On Monday, South Dakota Governor Kristi Noem (R) vetoed House Bill 1217, legislation that would protect women from being forced to compete against biological men in sporting events. In a press conference announcing the veto, Noem said she supported a bill to protect middle and high school girls but argued that extending the same protections to female collegiate athletes would prompt lawsuits from groups like the NCAA.

While most conservatives were frustrated by Noem’s capitulation on the transgender sports bill, one faith group, the South Dakota Synod Evangelical Lutheran Church in America (ELCA), actually encouraged Noem to veto it. Signed by about 30 church leaders, the short letter read:

Dear Governor Noem:

Grace and peace to you in this season of Lent. I reach out to you today on behalf of the 200 South Dakota congregations, ministry sites and organizations of the Evangelical Lutheran Church in America (ELCA). As Lutherans, baptized members in the body of Christ, we care about the actions of our government because it is a gift from God intended for the safety and flourishing of human life. Yet, as sinners in need of God’s grace and forgiveness, the gift and power of government is abused. It is why I am urging you to veto HB 1217 that claims to promote “fairness” in women’s sports. In the Gospel according to Luke, Jesus asks his disciples, “which one of you, having a hundred sheep and losing one of them, does not leave the ninety-nine in the wilderness and go after the one that is lost until he finds it?” After the lost sheep is found Jesus says, “rejoice with me, for I have found my sheep that was lost.” (ref. Luke 15:4-6) Meaning that there is no rejoicing until all have found a place in the flock -- including our trans siblings of faith. Policies and laws that purposely exclude trans individuals contribute to deteriorating mental health. The Trevor Project reports that 40% of transgender adults reported having made a suicide attempt, and that over 90% of those attempts took place before the age of 25. Looking after the lost one means inclusion and compassion. God the incarnate goes to the far stretches of the Earth to find the lost and calls them home by name, “you are mine.” (Isaiah 43:1) As people of faith, we are invited to do the same. Please, as a beloved child of God, do not forget about the one child, when you have the ninety-nine with you.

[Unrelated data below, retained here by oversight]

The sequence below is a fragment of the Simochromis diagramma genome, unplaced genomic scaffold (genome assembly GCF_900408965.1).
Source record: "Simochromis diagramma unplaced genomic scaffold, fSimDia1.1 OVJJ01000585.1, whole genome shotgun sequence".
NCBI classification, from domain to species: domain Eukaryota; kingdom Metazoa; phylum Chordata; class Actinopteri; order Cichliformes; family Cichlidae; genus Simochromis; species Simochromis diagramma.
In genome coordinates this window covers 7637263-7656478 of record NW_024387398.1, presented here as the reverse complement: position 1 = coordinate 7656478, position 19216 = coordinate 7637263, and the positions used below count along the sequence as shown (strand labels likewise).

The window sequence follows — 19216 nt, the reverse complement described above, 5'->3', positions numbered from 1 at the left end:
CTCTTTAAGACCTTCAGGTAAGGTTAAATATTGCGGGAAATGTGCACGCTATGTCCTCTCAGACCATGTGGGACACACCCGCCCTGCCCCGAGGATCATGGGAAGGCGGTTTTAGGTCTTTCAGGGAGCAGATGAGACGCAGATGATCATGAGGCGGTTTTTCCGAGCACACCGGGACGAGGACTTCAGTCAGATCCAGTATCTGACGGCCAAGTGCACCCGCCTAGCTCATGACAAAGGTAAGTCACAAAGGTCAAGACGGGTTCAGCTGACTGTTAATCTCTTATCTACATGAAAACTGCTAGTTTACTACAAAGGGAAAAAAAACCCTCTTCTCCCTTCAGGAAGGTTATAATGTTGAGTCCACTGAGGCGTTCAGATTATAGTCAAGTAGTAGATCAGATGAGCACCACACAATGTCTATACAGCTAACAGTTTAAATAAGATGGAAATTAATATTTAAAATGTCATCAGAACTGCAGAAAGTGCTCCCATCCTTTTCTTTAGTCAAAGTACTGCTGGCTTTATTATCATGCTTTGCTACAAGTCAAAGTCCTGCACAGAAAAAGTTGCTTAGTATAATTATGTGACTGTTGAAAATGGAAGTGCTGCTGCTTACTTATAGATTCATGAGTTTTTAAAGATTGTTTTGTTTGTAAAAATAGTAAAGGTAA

As Christians, it is important to think carefully about current events. When it comes to matters of public policy, there are many issues that do not have a clear-cut answer for how believers should think. This requires restraint and humility. On the other hand, there are some topics—such as abortion—where Scripture speaks clearly. Christians, especially pastors and Christian leaders must be clear about their convictions.

This brings us to the recent letter to Governor Noem. One of the most important responsibilities a minister of the gospel has is caring for hurting people. As Christ’s under-shepherds, pastors are called to serve people with love and care (Acts 20:28). Thus, it is appropriate when ministers discuss legislation they believe will affect their congregants and those in their ministries. However, the recent letter to the South Dakota governor is problematic for a few reasons, chiefly its misuse and appropriation of Scripture.